Need some more statistical evidence? In team position player WAR in the 2nd half, the Orioles were tied with the Tigers for 14th place. They had 7 players who projected for 3-4 wins seasons over a full year of games. In pitcher WAR, they were 12th. They were a pretty solid all-around club. Not necessarily a 93-win club, but definitely above average. If you project their current team for 2013, they’re probably a 82-86 win team, with upside for more. But NOT because “oh they were lucky in one run games last year.”

If you want to take shots at the Orioles, take shots at the individual players that you think won’t repeat their performances and/or will regress, like McLouth, Davis, Jones, Tillman, and Gonzalez. Those are legitimate criticisms, that aren’t necessarily “correct” but are much more informed than some tired statistics about one-run games.

metoo
Guest
metoo
3 years 6 months ago

As an objective (blue jay) non-Oriole fan, one strength, clearly demonstrated last year was at GM. Any reason Duquette loses his smarts? If he duplicates last year, no reason O’s can’t compete.

trouble
Guest
trouble
3 years 6 months ago

If one were to measure objectively the value of a manager one has to look at how he impacts the game when played. The manager can not have his best hitter come up at a key point in a game (such as in basketball when your best player can shoot the ball with the game on the line) as it is arbitrary when a batter comes to bat. However he can decide which pitcher to face the opponents batter late in a close game or extra inning game. Therefore a team’s won loss record in 1 and 2 run games is a measurement of the skill, knowledge and ability of its manager and not just the luck of the draw; afterall anyone can manage a 5+ run game. In conclusion, the Oriole manager might just be the reason the O’s had such a great record in 1 and 2 run games and not just a little luck–and that manager will be there in 2013.

Chad
Member
Chad
3 years 6 months ago

JJ was always overrated due to his fluky good/great ERA, but as a Braves fan it was sad to see him completely fall apart. Unless he finds some sort of miracle cure for his knee, I think he’s completely done as a major league player.

I just wish we could have flipped him for something useful last off-season or the year before.

Matt
Guest
3 years 6 months ago

As a crazy O’s fan that enters every opening day convinced they will go 162-0, I will still be VERY surprised if there isn’t at least some regression from 2012. The Blue Jays’ offseason has been that good, and while no one guy can carry the other 24 into the playoffs (Andrew McCutcheon), Wil Myers, if he performs close to as advertised, is enough to boost the Tampa Bay offense to keep up with their rotation (provided Longo stays healthy, which more and more seems like a really big “if” — kudos to Friedmann for signing him to SUCH a team-friendly contract, should he fall apart in the next few years).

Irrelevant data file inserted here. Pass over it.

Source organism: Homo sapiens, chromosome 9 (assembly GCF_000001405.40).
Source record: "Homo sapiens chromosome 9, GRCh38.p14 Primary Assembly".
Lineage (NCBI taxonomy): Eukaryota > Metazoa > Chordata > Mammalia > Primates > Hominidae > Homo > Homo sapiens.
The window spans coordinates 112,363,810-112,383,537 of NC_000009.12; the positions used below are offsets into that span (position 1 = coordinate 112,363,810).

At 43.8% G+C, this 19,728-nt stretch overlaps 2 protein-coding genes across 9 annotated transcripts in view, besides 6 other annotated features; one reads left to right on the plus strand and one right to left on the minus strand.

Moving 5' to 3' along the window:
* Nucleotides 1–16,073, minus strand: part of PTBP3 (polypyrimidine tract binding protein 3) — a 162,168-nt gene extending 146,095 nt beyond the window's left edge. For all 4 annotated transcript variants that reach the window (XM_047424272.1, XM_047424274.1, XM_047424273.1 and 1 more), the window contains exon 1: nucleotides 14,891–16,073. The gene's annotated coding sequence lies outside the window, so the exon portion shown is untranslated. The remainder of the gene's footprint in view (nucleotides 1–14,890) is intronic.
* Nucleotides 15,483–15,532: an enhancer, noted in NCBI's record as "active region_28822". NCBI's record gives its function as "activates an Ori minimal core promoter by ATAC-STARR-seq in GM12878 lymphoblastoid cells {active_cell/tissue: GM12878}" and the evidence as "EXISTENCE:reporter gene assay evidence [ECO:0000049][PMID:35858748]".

Honey Badger GM (Dan Duquette) IS a mad scientist, and not every experiment is going to work, but one thing that O’s fans got used to last year was his utter lack of sentimentality, which is a great quality to have in your GM. For example, he’s not going to keep running out the ghost of Vlad Guerrero every day just to keep an over-the-hill great happy (*cough* MacPhail *cough*). He LOVES keeping the Baltimore-Norfolk Express busy.

I do think it’s funny that people STILL like to say Wieters “wasn’t that great” last season. Um…he was fifth in MLB WAR for catchers with at least 550 PA (he missed 600 PA by 7 PA, and only 3 catchers in all of baseball hit the 600 mark). Sure, he batted .249, but only Pierzynski and Posey hit more HR (and Posey only hit one more), and his defense was peerless, trailing only Yadier Molina. And I think it’s pretty clear that 2012 was an outlier season for Pierzynski.

Not to mention the difficulty of managing the pitching carousel we had in Baltimore in 2012 with all the call-ups and demotions, with many guys who were new to the team — Hammel, Chen, Gonzalez, Saunders, etc. And, y’know, he’s a catcher. Most managers would LOVE to have that sort of production from behind the dish.

He might never live up to the Switch-Hitting Jesus hype, but for now, he’s elite.

Danny
Guest
Danny
3 years 6 months ago

How could his defense be peerless while still ranking below Molina?

Matt
Guest
3 years 6 months ago

Fair enough — a misuse of the word, though only when comparing across leagues. He actually IS without peer defensively in the AL among catchers…though that sort of hair-splitting is less and less applicable with interleague, especially as we’re about to see interleague games over the full season instead of two 2-week increments before and after the ASG.

It also is worth noting that Wieters had a slightly better fielding %. Molina’s dominant advantage comes with his much higher CS%. I think measuring catcher defense is tougher than most because game-calling is kind of nebulous in terms of how it’s defined, and also because so much of it is dependent on the execution of the catcher’s battery-mate, and until 2012’s Frankenstein monster of a rotation stitched together by Honey Badger GM, no one would ever have tried comparing St. Louis’s pitching staff to Baltimore’s.

wpDiscuz